Many forget that Hailee Steinfeld received an Oscar nomination for her work in the True Grit remake, at age 13. As she was also so terrific in Bumblebee, what makes her Barely Lethal barely watchable? Training children from birth to be killers is not a novel idea. Placing a socially inept teen into a clique-laden high school setting is not new either. Hiring a male to write the script for young girls seems to be the norm for Hollywood. Put them all together and you get the mess that is Barely Lethal. After The Boy Who Harnessed The Wind and Greater, I was looking for something lighter, in the comedy genre. Steinfeld and I both made a mistake in picking this movie. I give it 2 Gavels and it receives a 26% Rotten Tomatoes rating with a horrible 37% Audience score.
Megan (Agent 83) knows there is a world outside her special ops training. On a mission to capture Victoria Knox, arms dealer, she finds a way to fake her death. Pretending to be an exchange student from Canada, Megan lands with the Larson family and attends Newton High School. Is high school more vicious than catching terrorists? Will her past find her in Newton? Does watching Mean Girls prepare you for the real world?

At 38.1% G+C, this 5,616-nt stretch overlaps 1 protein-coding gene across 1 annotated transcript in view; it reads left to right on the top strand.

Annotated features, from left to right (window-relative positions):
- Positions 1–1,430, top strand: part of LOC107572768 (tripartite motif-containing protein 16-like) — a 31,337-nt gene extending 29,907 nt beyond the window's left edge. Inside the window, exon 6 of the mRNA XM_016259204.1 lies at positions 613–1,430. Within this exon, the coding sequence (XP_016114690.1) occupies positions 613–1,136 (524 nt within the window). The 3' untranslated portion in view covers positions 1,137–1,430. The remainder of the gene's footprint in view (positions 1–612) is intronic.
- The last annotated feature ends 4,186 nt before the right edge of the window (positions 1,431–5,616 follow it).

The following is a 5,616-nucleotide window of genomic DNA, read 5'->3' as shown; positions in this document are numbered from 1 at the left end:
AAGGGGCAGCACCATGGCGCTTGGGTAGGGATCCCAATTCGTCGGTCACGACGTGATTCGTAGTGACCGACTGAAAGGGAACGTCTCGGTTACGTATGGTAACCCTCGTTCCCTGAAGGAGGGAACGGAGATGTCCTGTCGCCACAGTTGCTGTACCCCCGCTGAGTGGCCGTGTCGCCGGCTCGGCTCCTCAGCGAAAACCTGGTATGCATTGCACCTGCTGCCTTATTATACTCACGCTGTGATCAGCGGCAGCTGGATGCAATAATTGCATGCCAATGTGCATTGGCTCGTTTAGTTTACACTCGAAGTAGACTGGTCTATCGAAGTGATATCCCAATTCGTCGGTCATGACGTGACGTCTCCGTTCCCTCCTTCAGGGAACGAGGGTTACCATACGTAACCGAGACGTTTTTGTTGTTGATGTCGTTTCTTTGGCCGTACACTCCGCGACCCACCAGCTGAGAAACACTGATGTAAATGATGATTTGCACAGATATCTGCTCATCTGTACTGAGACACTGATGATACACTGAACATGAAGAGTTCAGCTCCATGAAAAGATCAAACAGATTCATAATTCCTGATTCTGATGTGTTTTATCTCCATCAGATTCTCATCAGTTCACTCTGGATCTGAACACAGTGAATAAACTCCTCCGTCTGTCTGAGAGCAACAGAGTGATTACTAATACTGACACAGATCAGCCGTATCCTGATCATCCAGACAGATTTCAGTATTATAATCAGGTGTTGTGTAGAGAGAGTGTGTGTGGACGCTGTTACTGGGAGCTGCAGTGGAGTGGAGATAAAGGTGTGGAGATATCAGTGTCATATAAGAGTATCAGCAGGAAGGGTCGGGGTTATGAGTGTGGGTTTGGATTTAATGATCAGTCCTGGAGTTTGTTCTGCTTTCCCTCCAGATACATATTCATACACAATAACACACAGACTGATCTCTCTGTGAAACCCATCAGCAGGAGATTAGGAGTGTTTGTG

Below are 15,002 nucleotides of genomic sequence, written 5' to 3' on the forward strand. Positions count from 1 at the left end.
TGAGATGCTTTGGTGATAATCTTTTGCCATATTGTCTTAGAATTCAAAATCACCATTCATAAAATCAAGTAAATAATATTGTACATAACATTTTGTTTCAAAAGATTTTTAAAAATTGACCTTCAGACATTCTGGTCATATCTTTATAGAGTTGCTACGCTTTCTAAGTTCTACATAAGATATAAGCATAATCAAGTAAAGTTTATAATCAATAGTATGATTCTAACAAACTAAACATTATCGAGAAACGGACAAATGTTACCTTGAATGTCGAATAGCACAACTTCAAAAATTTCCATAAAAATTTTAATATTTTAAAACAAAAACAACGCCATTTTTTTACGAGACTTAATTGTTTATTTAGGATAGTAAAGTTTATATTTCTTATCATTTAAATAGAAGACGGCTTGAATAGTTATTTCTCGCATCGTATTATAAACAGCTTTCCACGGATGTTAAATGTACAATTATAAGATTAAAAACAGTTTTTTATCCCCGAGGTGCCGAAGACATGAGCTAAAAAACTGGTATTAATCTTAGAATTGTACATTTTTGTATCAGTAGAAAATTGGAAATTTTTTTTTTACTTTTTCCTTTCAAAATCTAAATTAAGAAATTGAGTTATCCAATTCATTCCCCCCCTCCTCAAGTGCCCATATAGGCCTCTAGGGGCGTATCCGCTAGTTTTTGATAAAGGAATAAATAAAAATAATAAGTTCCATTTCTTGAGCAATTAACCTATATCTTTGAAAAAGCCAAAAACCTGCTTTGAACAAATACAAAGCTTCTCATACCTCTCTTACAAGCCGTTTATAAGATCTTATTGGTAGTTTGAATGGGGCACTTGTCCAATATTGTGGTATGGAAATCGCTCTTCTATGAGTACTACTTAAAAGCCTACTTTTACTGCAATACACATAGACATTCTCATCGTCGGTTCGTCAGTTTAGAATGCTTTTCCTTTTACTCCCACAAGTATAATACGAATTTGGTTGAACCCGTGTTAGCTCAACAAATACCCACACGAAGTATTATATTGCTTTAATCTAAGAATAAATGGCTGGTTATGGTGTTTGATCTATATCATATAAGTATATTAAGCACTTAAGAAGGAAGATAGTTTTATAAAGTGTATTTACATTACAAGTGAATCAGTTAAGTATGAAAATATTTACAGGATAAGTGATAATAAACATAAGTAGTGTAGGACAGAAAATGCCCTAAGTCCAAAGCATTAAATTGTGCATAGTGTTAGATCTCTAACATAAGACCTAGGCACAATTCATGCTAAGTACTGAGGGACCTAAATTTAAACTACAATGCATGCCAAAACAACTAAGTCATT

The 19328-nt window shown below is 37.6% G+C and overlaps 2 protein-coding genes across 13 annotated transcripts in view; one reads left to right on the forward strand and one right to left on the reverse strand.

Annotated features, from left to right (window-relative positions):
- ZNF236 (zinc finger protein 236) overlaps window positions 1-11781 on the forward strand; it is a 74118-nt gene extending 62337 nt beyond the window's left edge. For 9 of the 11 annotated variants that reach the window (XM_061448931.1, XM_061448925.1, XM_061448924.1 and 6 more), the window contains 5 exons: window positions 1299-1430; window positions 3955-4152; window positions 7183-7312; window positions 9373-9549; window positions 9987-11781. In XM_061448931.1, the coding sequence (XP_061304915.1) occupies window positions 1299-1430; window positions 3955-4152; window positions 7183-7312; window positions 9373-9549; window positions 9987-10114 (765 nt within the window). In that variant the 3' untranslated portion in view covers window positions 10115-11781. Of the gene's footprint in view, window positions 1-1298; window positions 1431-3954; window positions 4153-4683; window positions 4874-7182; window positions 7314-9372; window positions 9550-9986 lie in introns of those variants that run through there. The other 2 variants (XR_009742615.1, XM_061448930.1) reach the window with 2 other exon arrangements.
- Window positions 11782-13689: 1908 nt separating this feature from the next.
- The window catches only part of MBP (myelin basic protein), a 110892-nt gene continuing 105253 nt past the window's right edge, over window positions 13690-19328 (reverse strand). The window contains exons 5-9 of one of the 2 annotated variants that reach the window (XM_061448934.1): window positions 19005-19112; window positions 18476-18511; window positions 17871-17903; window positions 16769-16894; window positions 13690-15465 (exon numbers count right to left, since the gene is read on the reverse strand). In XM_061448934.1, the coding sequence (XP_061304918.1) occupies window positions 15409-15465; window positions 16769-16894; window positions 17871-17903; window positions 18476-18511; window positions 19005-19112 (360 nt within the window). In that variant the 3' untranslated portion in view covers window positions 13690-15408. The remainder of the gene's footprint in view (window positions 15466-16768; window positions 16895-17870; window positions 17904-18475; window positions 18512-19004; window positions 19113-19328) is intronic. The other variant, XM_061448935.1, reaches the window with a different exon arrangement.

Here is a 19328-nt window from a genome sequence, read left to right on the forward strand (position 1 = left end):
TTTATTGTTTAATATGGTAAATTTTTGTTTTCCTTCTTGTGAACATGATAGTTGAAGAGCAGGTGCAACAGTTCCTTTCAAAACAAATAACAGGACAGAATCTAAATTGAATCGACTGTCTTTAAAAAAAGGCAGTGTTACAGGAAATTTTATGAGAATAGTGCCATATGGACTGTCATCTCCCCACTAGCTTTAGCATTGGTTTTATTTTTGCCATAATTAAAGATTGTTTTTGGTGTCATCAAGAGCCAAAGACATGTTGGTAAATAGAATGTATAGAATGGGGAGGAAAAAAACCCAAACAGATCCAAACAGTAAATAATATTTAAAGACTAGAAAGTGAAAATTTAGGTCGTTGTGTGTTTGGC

Hailee Steinfeld never seems comfortable as either Megan Walsh or as Agent 83. Even then, at age 18 and a veteran of 17 films, she understood this dog was headed straight to DirecTV. You know Sophie Turner as Sansa Stark in The Game of Thrones. In Barely Lethal, she is Heather (Agent 84) and Megan’s prime competition, in more ways than one. Usually, one would assume that Samuel L. Jackson (Hardman) and Jessica Alba (Victoria Knox) would bring some skill to the film. Both barely show up, literally and figuratively.
Barely Lethal never figures out quite what it wants to be. Is it action, music, love, party, bawdy, betrayal, jealousy, or family? The LA Times critic writes “Barely Lethal is clearly confused about its intended audience, starting with the icky title, a pun on the porn label (Barely Legal) that selects and photographs models to emphasize their youth.” Beyond that, it just gets silly. From the hypervigilant dad, to the mutton chopped Hardman, and on to the Victoria Knox wink, the flick is almost a parody of itself. Hardman tells his charges that “attachment are dangerous.” He has no worry. No one will get attached to this film.
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